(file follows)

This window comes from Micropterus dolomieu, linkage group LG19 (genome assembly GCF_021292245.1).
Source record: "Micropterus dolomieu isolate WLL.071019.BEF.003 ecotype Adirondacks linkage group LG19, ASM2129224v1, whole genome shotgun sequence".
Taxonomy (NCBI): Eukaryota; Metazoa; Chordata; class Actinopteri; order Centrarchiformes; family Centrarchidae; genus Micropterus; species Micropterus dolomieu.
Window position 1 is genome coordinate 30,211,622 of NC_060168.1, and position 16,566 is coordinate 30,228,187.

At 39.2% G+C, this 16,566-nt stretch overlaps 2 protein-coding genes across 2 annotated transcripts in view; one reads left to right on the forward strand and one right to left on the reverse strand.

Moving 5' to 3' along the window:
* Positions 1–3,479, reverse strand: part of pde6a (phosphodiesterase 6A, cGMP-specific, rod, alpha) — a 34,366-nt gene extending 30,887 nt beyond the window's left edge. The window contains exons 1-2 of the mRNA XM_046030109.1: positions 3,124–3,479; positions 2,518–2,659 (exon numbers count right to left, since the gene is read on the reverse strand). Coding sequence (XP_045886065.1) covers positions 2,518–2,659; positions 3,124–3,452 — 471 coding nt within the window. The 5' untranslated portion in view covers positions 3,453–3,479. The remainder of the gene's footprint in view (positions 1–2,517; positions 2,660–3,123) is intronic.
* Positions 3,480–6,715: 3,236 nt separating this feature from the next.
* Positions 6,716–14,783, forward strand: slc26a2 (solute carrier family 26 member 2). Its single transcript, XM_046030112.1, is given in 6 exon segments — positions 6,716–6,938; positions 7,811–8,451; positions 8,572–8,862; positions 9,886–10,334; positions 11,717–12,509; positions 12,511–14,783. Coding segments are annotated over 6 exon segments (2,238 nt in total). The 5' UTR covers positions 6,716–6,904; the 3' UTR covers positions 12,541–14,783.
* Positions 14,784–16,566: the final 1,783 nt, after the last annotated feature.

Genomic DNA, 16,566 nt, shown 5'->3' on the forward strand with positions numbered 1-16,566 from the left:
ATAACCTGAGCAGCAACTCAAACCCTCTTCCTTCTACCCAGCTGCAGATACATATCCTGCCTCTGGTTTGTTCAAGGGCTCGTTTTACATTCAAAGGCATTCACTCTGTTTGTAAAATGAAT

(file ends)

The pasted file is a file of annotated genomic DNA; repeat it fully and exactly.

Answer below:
This window comes from Micropterus dolomieu, linkage group LG19 (genome assembly GCF_021292245.1).
Source record: "Micropterus dolomieu isolate WLL.071019.BEF.003 ecotype Adirondacks linkage group LG19, ASM2129224v1, whole genome shotgun sequence".
Taxonomy (NCBI): Eukaryota; Metazoa; Chordata; class Actinopteri; order Centrarchiformes; family Centrarchidae; genus Micropterus; species Micropterus dolomieu.
Window position 1 is genome coordinate 30,211,622 of NC_060168.1, and position 16,566 is coordinate 30,228,187.

At 39.2% G+C, this 16,566-nt stretch overlaps 2 protein-coding genes across 2 annotated transcripts in view; one reads left to right on the forward strand and one right to left on the reverse strand.

Moving 5' to 3' along the window:
* Positions 1–3,479, reverse strand: part of pde6a (phosphodiesterase 6A, cGMP-specific, rod, alpha) — a 34,366-nt gene extending 30,887 nt beyond the window's left edge. The window contains exons 1-2 of the mRNA XM_046030109.1: positions 3,124–3,479; positions 2,518–2,659 (exon numbers count right to left, since the gene is read on the reverse strand). Coding sequence (XP_045886065.1) covers positions 2,518–2,659; positions 3,124–3,452 — 471 coding nt within the window. The 5' untranslated portion in view covers positions 3,453–3,479. The remainder of the gene's footprint in view (positions 1–2,517; positions 2,660–3,123) is intronic.
* Positions 3,480–6,715: 3,236 nt separating this feature from the next.
* Positions 6,716–14,783, forward strand: slc26a2 (solute carrier family 26 member 2). Its single transcript, XM_046030112.1, is given in 6 exon segments — positions 6,716–6,938; positions 7,811–8,451; positions 8,572–8,862; positions 9,886–10,334; positions 11,717–12,509; positions 12,511–14,783. Coding segments are annotated over 6 exon segments (2,238 nt in total). The 5' UTR covers positions 6,716–6,904; the 3' UTR covers positions 12,541–14,783.
* Positions 14,784–16,566: the final 1,783 nt, after the last annotated feature.

Genomic DNA, 16,566 nt, shown 5'->3' on the forward strand with positions numbered 1-16,566 from the left:
ATAACCTGAGCAGCAACTCAAACCCTCTTCCTTCTACCCAGCTGCAGATACATATCCTGCCTCTGGTTTGTTCAAGGGCTCGTTTTACATTCAAAGGCATTCACTCTGTTTGTAAAATGAAT